5 things you should know about lung cancer screening
Early detection is crucial when it comes to catching cancer at an easier-to-treat stage, and understanding the criteria for screening for lung cancer can be helpful.
Who should be screened?
Lung cancer screening is recommended only for adults who are at high risk for developing the disease because of their smoking history and age, and who do not have a health problem that substantially limits their life expectancy or their ability or willingness to have lung surgery, if needed. The U.S. Preventive Services Task Force (USPSTF) recommends yearly lung cancer screening with low-dose computed tomography (LDCT) for people who have a 20 pack-year or more smoking history and smoke now or have quit within the past 15 years and are between 50 and 80 years old.
What’s a pack-year?
A pack-year is the number of packs of cigarettes a person’s smoked per day multiplied by the number of years they have smoked. This is a clinical quantification of cigarette smoking used to measure a person’s exposure to tobacco. For example, a person with 20 pack-years could have smoked 1 pack a day for 20 years, or 2 packs a day for 10 years, or half a pack a day for 40 years, and so on.
Where should I get my lung screening?
If you believe you are at risk for developing lung cancer, talk to your doctor about whether or not screening is right for you. If your doctor recommends screening, they will order a low-dose CT (LDCT) scan. This scan provides quality images using 90% less ionizing radiation than a standard CT scan. When it comes to an issue as important as this, quality is essential.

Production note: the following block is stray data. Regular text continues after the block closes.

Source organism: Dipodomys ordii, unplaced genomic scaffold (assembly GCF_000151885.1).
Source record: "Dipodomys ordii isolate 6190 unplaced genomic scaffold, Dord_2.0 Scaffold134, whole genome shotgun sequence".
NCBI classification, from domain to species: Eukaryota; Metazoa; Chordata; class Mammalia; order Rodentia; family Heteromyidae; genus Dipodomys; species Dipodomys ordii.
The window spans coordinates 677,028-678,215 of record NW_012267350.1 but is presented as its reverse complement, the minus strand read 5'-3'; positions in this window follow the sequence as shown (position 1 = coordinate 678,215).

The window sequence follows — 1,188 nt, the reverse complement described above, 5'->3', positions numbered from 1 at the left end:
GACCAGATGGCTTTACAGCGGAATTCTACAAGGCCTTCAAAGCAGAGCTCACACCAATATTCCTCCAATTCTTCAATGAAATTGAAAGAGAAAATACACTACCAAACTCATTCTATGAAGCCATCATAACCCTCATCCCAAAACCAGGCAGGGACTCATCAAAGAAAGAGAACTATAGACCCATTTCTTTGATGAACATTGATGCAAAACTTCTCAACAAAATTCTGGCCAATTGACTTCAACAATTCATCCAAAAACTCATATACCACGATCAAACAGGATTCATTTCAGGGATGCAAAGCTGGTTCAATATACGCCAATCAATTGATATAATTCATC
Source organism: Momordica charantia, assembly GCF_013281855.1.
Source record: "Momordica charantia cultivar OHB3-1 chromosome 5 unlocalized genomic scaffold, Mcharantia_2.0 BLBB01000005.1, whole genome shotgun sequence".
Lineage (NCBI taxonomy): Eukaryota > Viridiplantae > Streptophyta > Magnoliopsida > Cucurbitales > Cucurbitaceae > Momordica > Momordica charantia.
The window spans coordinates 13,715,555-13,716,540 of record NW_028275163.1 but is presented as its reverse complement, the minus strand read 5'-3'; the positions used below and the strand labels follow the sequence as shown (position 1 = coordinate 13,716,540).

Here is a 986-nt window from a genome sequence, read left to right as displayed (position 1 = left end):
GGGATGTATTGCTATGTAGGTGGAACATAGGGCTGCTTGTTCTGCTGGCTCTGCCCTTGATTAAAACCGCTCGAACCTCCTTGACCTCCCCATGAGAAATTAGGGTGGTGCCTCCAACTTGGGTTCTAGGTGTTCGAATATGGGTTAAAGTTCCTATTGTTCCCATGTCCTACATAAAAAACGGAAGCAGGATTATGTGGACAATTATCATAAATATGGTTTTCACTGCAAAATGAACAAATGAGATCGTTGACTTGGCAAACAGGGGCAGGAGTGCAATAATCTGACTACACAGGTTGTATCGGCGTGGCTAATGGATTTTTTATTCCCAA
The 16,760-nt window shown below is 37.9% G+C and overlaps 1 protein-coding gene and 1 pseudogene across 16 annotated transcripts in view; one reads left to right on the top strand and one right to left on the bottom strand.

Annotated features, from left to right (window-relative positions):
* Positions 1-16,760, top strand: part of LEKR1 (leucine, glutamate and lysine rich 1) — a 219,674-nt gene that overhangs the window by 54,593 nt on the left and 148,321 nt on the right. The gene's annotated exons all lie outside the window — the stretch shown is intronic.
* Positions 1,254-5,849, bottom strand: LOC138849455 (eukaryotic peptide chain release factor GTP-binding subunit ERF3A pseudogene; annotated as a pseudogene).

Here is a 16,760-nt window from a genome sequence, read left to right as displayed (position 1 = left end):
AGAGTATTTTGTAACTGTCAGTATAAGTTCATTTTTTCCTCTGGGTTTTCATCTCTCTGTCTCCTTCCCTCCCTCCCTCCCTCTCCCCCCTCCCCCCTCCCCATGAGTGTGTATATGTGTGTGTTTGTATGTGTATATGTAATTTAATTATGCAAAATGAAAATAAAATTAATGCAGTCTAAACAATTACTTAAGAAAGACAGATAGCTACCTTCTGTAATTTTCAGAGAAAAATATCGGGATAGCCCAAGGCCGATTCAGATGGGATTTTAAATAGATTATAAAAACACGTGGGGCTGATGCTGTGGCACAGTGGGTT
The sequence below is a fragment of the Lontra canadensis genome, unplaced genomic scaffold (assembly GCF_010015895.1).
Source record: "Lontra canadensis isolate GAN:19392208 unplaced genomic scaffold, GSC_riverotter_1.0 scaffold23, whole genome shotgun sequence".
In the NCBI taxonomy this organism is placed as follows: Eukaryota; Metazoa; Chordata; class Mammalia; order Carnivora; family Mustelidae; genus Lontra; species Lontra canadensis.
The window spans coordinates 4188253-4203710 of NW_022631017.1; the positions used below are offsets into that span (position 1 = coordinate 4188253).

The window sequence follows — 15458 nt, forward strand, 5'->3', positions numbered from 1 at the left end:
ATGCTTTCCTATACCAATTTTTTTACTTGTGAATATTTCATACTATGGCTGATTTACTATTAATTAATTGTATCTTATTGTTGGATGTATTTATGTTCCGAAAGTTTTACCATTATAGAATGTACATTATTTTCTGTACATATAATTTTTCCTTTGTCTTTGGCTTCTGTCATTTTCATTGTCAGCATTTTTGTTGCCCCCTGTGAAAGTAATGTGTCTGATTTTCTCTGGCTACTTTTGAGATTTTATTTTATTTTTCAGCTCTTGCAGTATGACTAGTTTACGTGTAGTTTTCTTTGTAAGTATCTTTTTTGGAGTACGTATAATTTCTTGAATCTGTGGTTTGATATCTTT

What should I know before I go?
Let your physician know if you have a respiratory tract infection. If you have any signs or symptoms of a respiratory tract infection or if you recently recovered from an infection, your doctor may recommend delaying your screening until after your signs and symptoms resolve. Respiratory infections can cause irregularities on CT scans that might require additional scans or tests to study. These additional tests can be prevented by waiting for any infection to be resolved. You may be asked to remove any metal you’re wearing prior to your scan as metals can interfere with the imaging, such as jewelry, glasses, hearing aids and dentures.
Why does technology matter?
A low-dose CT (LDCT) scan has been studied in people who are at higher risk of getting lung cancer (mainly because they smoke or used to smoke). LDCT scans can help find abnormal areas in the lungs that may be cancer. Research has shown that unlike chest x-rays, yearly LDCT scans to screen people who are at a higher risk of lung cancer can save lives. For these people, getting yearly LDCT scans before symptoms start helps lower the risk of dying from lung cancer.
Your local GenesisCare center
Please contact us to schedule a lung screening
2526 S Pinnacle Hills Parkway
Rogers, AR 72758
Tel: (479) 271-8900
- National Cancer Institute. Physician Data Query (PDQ). Patient Version. Lung Cancer Screening. 2019. Accessed at https://www.cancer.gov/types/lung/patient/lung-screening-pdq on August 27, 2021.
- Aberle DR, Adams AM, Berg CD, et al; National Lung Screening Trial Research Team. Reduced lung-cancer mortality with low-dose computed tomographic screening. N Engl J Med. 2011;365(5):395-409.
- US Preventive Services Task Force (USPSTF). Lung Cancer: Screening. Accessed at https://www.uspreventiveservicestaskforce.org/uspstf/recommendation/lung-cancer-screening on August 27, 2021.